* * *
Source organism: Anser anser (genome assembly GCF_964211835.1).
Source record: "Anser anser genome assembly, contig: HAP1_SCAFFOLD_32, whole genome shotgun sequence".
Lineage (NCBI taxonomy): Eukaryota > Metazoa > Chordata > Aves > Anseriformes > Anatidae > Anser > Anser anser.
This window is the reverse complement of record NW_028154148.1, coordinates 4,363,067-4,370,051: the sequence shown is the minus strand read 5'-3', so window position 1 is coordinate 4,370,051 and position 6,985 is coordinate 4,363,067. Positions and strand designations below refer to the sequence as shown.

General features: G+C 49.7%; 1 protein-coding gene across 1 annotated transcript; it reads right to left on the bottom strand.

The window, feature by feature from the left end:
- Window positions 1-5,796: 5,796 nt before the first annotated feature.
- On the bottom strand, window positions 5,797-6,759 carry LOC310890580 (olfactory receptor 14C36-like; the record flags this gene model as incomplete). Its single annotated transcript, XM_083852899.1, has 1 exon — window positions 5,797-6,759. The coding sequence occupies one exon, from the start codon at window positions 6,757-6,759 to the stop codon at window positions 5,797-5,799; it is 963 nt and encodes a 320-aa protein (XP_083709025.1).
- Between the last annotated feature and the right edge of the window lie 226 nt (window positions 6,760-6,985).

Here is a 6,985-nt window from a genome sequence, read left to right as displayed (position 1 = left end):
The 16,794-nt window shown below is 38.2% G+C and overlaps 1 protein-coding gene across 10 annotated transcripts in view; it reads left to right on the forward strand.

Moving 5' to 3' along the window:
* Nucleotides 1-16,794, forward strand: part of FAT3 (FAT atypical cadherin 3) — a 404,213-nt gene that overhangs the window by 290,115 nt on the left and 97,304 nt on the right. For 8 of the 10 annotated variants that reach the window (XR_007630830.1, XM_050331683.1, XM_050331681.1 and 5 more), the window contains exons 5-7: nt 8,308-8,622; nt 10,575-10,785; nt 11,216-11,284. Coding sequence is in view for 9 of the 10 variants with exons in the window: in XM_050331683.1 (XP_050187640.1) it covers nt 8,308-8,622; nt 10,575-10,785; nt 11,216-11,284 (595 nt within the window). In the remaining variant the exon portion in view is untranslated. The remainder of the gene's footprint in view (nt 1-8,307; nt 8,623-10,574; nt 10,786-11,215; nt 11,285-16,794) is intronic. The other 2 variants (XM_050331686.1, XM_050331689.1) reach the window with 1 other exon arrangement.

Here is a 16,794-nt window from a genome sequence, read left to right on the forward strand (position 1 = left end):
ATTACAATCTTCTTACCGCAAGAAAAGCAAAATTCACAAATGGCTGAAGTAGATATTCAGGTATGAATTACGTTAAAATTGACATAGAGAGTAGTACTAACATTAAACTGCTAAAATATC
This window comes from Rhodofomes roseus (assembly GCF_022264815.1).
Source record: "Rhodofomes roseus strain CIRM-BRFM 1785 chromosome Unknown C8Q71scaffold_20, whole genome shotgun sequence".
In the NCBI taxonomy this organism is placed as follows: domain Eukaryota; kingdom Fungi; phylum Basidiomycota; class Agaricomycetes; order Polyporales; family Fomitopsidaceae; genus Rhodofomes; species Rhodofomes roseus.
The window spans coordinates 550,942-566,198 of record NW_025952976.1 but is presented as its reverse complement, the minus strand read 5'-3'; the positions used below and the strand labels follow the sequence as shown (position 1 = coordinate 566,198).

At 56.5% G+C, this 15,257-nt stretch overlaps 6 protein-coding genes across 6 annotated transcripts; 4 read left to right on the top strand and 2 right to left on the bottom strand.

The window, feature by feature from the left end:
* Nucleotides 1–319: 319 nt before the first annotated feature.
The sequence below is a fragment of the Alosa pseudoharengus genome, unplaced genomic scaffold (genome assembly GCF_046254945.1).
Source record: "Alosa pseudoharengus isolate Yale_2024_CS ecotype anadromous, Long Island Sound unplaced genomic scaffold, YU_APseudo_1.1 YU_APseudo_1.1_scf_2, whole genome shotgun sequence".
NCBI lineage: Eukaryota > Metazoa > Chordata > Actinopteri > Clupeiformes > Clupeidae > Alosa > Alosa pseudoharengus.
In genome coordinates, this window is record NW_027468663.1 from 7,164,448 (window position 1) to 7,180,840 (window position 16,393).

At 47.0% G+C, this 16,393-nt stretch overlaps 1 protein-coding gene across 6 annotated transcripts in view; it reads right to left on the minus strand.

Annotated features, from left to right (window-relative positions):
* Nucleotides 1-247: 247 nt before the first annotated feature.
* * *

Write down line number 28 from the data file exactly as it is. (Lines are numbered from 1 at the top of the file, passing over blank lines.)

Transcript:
Annotated features, from left to right (window-relative positions):